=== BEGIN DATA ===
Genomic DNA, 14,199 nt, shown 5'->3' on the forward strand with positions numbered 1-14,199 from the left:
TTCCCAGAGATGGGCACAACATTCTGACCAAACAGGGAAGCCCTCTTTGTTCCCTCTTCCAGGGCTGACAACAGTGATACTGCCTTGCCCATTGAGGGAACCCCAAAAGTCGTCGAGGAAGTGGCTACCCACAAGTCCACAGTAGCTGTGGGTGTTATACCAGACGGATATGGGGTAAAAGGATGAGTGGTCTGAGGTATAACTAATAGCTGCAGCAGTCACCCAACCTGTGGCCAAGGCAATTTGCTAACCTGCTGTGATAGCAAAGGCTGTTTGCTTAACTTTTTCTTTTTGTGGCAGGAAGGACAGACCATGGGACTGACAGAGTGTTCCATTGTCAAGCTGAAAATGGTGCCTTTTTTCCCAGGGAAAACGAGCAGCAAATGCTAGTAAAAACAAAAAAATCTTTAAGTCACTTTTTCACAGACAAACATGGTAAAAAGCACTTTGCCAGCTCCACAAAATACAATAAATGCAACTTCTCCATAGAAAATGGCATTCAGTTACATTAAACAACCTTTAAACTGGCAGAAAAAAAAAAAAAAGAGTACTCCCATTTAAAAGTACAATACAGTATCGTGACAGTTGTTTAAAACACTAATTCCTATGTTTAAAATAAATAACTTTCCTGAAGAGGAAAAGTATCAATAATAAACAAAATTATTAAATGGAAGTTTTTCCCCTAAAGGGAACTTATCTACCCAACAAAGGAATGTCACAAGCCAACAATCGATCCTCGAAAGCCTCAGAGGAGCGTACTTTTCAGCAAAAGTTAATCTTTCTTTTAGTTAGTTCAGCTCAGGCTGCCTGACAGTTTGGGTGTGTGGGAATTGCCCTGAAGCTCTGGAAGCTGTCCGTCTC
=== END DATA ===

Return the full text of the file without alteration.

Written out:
Genomic DNA, 14,199 nt, shown 5'->3' on the forward strand with positions numbered 1-14,199 from the left:
TTCCCAGAGATGGGCACAACATTCTGACCAAACAGGGAAGCCCTCTTTGTTCCCTCTTCCAGGGCTGACAACAGTGATACTGCCTTGCCCATTGAGGGAACCCCAAAAGTCGTCGAGGAAGTGGCTACCCACAAGTCCACAGTAGCTGTGGGTGTTATACCAGACGGATATGGGGTAAAAGGATGAGTGGTCTGAGGTATAACTAATAGCTGCAGCAGTCACCCAACCTGTGGCCAAGGCAATTTGCTAACCTGCTGTGATAGCAAAGGCTGTTTGCTTAACTTTTTCTTTTTGTGGCAGGAAGGACAGACCATGGGACTGACAGAGTGTTCCATTGTCAAGCTGAAAATGGTGCCTTTTTTCCCAGGGAAAACGAGCAGCAAATGCTAGTAAAAACAAAAAAATCTTTAAGTCACTTTTTCACAGACAAACATGGTAAAAAGCACTTTGCCAGCTCCACAAAATACAATAAATGCAACTTCTCCATAGAAAATGGCATTCAGTTACATTAAACAACCTTTAAACTGGCAGAAAAAAAAAAAAAAGAGTACTCCCATTTAAAAGTACAATACAGTATCGTGACAGTTGTTTAAAACACTAATTCCTATGTTTAAAATAAATAACTTTCCTGAAGAGGAAAAGTATCAATAATAAACAAAATTATTAAATGGAAGTTTTTCCCCTAAAGGGAACTTATCTACCCAACAAAGGAATGTCACAAGCCAACAATCGATCCTCGAAAGCCTCAGAGGAGCGTACTTTTCAGCAAAAGTTAATCTTTCTTTTAGTTAGTTCAGCTCAGGCTGCCTGACAGTTTGGGTGTGTGGGAATTGCCCTGAAGCTCTGGAAGCTGTCCGTCTC